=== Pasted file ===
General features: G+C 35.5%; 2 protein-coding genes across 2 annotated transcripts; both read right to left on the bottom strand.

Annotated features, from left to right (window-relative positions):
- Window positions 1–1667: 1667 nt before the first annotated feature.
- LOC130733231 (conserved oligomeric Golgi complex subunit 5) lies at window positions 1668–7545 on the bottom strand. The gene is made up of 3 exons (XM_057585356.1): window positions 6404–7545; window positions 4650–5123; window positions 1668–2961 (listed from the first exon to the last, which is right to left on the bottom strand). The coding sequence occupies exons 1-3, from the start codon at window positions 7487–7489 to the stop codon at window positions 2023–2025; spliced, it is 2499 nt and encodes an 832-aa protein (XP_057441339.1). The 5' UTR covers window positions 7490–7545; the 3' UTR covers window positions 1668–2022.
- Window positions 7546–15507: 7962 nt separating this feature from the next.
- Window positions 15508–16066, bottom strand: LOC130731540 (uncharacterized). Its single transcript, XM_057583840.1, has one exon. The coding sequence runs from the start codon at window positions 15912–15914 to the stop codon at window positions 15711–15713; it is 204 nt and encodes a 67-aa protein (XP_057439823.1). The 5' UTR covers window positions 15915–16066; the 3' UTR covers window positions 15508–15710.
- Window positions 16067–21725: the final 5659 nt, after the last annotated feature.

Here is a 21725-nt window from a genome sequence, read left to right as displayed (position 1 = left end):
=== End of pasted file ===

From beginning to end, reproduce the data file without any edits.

General features: G+C 35.5%; 2 protein-coding genes across 2 annotated transcripts; both read right to left on the bottom strand.

Annotated features, from left to right (window-relative positions):
- Window positions 1–1667: 1667 nt before the first annotated feature.
- LOC130733231 (conserved oligomeric Golgi complex subunit 5) lies at window positions 1668–7545 on the bottom strand. The gene is made up of 3 exons (XM_057585356.1): window positions 6404–7545; window positions 4650–5123; window positions 1668–2961 (listed from the first exon to the last, which is right to left on the bottom strand). The coding sequence occupies exons 1-3, from the start codon at window positions 7487–7489 to the stop codon at window positions 2023–2025; spliced, it is 2499 nt and encodes an 832-aa protein (XP_057441339.1). The 5' UTR covers window positions 7490–7545; the 3' UTR covers window positions 1668–2022.
- Window positions 7546–15507: 7962 nt separating this feature from the next.
- Window positions 15508–16066, bottom strand: LOC130731540 (uncharacterized). Its single transcript, XM_057583840.1, has one exon. The coding sequence runs from the start codon at window positions 15912–15914 to the stop codon at window positions 15711–15713; it is 204 nt and encodes a 67-aa protein (XP_057439823.1). The 5' UTR covers window positions 15915–16066; the 3' UTR covers window positions 15508–15710.
- Window positions 16067–21725: the final 5659 nt, after the last annotated feature.

Here is a 21725-nt window from a genome sequence, read left to right as displayed (position 1 = left end):